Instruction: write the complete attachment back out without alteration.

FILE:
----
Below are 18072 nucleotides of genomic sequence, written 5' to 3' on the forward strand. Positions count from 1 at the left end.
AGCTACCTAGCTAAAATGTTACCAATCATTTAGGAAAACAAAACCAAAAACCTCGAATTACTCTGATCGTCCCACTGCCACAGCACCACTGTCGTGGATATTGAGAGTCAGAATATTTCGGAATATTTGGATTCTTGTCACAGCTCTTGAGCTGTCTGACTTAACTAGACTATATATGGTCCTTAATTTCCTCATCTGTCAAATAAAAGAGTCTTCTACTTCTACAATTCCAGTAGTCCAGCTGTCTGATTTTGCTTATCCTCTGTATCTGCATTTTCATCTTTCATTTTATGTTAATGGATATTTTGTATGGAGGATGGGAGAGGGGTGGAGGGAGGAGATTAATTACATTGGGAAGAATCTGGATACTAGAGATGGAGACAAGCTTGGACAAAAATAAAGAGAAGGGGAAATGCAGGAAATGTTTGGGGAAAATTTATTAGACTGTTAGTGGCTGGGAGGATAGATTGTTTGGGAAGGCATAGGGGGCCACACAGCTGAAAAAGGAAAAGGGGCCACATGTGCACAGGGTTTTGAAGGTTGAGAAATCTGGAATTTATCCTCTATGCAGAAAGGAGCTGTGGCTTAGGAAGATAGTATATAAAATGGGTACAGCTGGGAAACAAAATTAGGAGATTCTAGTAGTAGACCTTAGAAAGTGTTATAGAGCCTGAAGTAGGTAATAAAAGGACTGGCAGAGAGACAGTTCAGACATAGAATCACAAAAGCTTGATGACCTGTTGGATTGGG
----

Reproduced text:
Below are 18072 nucleotides of genomic sequence, written 5' to 3' on the forward strand. Positions count from 1 at the left end.
AGCTACCTAGCTAAAATGTTACCAATCATTTAGGAAAACAAAACCAAAAACCTCGAATTACTCTGATCGTCCCACTGCCACAGCACCACTGTCGTGGATATTGAGAGTCAGAATATTTCGGAATATTTGGATTCTTGTCACAGCTCTTGAGCTGTCTGACTTAACTAGACTATATATGGTCCTTAATTTCCTCATCTGTCAAATAAAAGAGTCTTCTACTTCTACAATTCCAGTAGTCCAGCTGTCTGATTTTGCTTATCCTCTGTATCTGCATTTTCATCTTTCATTTTATGTTAATGGATATTTTGTATGGAGGATGGGAGAGGGGTGGAGGGAGGAGATTAATTACATTGGGAAGAATCTGGATACTAGAGATGGAGACAAGCTTGGACAAAAATAAAGAGAAGGGGAAATGCAGGAAATGTTTGGGGAAAATTTATTAGACTGTTAGTGGCTGGGAGGATAGATTGTTTGGGAAGGCATAGGGGGCCACACAGCTGAAAAAGGAAAAGGGGCCACATGTGCACAGGGTTTTGAAGGTTGAGAAATCTGGAATTTATCCTCTATGCAGAAAGGAGCTGTGGCTTAGGAAGATAGTATATAAAATGGGTACAGCTGGGAAACAAAATTAGGAGATTCTAGTAGTAGACCTTAGAAAGTGTTATAGAGCCTGAAGTAGGTAATAAAAGGACTGGCAGAGAGACAGTTCAGACATAGAATCACAAAAGCTTGATGACCTGTTGGATTGGG